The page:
Learning Competitive Equilibrium in Laboratory Exchange Economies

39 Pages Posted: 27 Feb 2005

Multiple version iconThere are 2 versions of this paper

Date Written: February 2005

Abstract

Crockett, Spear and Sunder [2005] propose an algorithm whereby boundedly rational agents with standard neoclassical preferences learn competitive equilibrium in a repeated static exchange economy. In this paper, a laboratory market is instituted to examine the hypothesis that people are at least as sophisticated as these agents. The adopted market institution strongly restricts the space of agent actions, facilitating the identification of decision rules. Evidence for learning competitive equilibrium is mixed due to strong heterogeneity in decision-making. Some subjects clearly demonstrate the ability to learn across periods. However, a majority exhibit little evidence of learning, and many are, in fact, simply content to satisfice, though the opportunity to do better was fairly straightforward. The presence of satisficers permits non-competitive outcomes within this particular market institution, but I conjecture learners may stimulate convergence to competitive equilibrium in others.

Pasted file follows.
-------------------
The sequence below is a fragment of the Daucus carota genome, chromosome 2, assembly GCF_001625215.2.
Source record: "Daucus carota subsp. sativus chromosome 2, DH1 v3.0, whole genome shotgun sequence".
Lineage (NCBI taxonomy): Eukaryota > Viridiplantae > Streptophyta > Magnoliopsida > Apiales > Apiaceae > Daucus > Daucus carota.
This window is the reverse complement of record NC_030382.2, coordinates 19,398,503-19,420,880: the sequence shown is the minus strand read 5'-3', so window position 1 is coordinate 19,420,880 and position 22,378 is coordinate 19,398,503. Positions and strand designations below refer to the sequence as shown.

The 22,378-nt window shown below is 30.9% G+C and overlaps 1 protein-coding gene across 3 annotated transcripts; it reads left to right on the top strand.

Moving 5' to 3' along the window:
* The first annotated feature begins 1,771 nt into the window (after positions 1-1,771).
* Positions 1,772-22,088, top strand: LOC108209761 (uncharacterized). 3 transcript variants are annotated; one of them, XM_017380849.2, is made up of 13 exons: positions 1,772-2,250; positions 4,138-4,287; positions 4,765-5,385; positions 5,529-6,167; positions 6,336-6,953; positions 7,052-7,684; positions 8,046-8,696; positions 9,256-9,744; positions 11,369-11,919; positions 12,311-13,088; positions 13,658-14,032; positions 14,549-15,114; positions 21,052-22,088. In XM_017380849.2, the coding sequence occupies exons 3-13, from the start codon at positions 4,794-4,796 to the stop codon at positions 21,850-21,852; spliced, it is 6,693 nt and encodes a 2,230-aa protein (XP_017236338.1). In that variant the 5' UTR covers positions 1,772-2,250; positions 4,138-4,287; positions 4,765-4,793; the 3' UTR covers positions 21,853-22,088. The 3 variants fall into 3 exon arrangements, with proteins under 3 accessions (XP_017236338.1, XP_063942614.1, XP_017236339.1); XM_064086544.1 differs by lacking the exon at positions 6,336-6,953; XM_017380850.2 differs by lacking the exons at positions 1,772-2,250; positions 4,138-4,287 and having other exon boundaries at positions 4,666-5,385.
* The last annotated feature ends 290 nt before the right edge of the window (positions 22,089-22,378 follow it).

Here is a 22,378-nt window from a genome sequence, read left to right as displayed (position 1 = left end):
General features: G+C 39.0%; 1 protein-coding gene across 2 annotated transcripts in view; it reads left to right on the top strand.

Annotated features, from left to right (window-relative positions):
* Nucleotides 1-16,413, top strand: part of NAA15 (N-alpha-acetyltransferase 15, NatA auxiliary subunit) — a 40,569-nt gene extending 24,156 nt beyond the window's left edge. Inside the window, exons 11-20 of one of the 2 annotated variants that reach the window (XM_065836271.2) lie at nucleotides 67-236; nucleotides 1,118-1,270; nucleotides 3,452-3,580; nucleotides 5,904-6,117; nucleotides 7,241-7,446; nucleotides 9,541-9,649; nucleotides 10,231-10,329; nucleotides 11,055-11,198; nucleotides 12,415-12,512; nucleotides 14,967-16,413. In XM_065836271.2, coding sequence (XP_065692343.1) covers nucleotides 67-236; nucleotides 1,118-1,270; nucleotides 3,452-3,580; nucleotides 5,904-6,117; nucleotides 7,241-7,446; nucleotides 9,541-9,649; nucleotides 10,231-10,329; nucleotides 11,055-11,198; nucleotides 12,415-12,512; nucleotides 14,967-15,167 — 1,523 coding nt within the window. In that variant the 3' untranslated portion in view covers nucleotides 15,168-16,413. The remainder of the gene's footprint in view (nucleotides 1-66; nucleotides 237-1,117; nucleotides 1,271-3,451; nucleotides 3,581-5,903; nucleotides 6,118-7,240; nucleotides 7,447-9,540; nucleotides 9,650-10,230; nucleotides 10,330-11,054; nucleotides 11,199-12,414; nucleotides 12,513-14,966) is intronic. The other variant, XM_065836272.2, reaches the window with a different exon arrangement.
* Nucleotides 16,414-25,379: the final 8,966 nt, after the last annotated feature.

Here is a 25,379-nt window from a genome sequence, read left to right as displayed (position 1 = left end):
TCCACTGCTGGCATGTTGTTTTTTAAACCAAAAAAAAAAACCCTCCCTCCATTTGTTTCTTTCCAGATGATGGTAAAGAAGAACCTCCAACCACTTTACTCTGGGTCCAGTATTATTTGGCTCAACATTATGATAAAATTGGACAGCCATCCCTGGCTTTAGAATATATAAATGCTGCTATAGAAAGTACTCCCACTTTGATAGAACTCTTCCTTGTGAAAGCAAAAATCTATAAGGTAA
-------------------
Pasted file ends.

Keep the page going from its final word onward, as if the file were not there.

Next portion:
Keywords: Disequilibrium, learning, pure exchange, zero intelligence, experimental economics

JEL Classification: C91, C92, D50, D83

Suggested Citation

Crockett, Sean, Learning Competitive Equilibrium in Laboratory Exchange Economies (February 2005). Available at SSRN: https://ssrn.com/abstract=671941 or http://dx.doi.org/10.2139/ssrn.671941

Sean Crockett (Contact Author)

Chapman University ( email )

Orange, CA 92866
United States

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